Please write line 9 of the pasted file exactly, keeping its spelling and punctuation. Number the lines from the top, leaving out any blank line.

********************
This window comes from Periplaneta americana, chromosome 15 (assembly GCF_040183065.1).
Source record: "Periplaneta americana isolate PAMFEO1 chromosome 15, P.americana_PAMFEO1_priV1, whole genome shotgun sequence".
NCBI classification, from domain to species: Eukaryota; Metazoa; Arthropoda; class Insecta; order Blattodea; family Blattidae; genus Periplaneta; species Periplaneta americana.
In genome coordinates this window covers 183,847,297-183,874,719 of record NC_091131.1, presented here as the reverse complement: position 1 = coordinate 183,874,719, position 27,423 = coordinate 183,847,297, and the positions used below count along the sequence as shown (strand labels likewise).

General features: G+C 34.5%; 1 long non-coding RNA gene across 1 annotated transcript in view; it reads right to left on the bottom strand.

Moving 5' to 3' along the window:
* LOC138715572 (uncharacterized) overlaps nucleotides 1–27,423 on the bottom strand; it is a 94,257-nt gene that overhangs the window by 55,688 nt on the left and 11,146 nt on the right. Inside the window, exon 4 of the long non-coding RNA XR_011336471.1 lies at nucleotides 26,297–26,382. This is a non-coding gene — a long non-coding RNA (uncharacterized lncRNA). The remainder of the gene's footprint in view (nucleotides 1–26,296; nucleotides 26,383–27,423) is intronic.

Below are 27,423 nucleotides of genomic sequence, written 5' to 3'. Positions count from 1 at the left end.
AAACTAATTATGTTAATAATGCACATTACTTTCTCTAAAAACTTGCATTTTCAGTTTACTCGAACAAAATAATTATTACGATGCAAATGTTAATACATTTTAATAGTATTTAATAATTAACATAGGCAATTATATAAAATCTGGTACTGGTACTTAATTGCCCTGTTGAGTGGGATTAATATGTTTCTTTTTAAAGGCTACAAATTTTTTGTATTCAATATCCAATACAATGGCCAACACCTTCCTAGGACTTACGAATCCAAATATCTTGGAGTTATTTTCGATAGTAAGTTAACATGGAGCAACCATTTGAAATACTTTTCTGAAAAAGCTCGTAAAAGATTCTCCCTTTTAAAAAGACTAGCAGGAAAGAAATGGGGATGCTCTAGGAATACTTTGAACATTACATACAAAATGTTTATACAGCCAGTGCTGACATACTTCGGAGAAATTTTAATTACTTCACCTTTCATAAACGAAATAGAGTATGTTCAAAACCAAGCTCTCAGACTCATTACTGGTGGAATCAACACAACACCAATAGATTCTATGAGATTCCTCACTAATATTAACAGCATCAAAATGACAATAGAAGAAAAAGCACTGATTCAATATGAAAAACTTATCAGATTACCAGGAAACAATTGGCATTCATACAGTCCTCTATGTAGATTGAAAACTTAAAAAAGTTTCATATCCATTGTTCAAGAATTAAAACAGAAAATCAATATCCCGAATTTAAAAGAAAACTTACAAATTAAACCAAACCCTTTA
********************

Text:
AAACTAATTATGTTAATAATGCACATTACTTTCTCTAAAAACTTGCATTTTCAGTTTACTCGAACAAAATAATTATTACGATGCAAATGTTAATACATTTTAATAGTATTTAATAATTAACATAGGCAATTATATAAAATCTGGTACTGGTACTTAATTGCCCTGTTGAGTGGGATTAATATGTTTCTTTTTAAAGGCTACAAATTTTTTGTATTCAATATCCAATACAATGGCCAACACCTTCCTAGGACTTACGAATCCAAATATCTTGGAGTTATTTTCGATAGTAAGTTAACATGGAGCAACCATTTGAAATACTTTTCTGAAAAAGCTCGTAAAAGATTCTCCCTTTTAAAAAGACTAGCAGGAAAGAAATGGGGATGCTCTAGGAATACTTTGAACATTACATACAAAATGTTTATACAGCCAGTGCTGACATACTTCGGAGAAATTTTAATTACTTCACCTTTCATAAACGAAATAGAGTATGTTCAAAACCAAGCTCTCAGACTCATTACTGGTGGAATCAACACAACACCAATAGATTCTATGAGATTCCTCACTAATATTAACAGCATCAAAATGACAATAGAAGAAAAAGCACTGATTCAATATGAAAAACTTATCAGATTACCAGGAAACAATTGGCATTCATACAGTCCTCTATGTAGATTGAAAACTTAAAAAAGTTTCATATCCATTGTTCAAGAATTAAAACAGAAAATCAATATCCCGAATTTAAAAGAAAACTTACAAATTAAACCAAACCCTTTA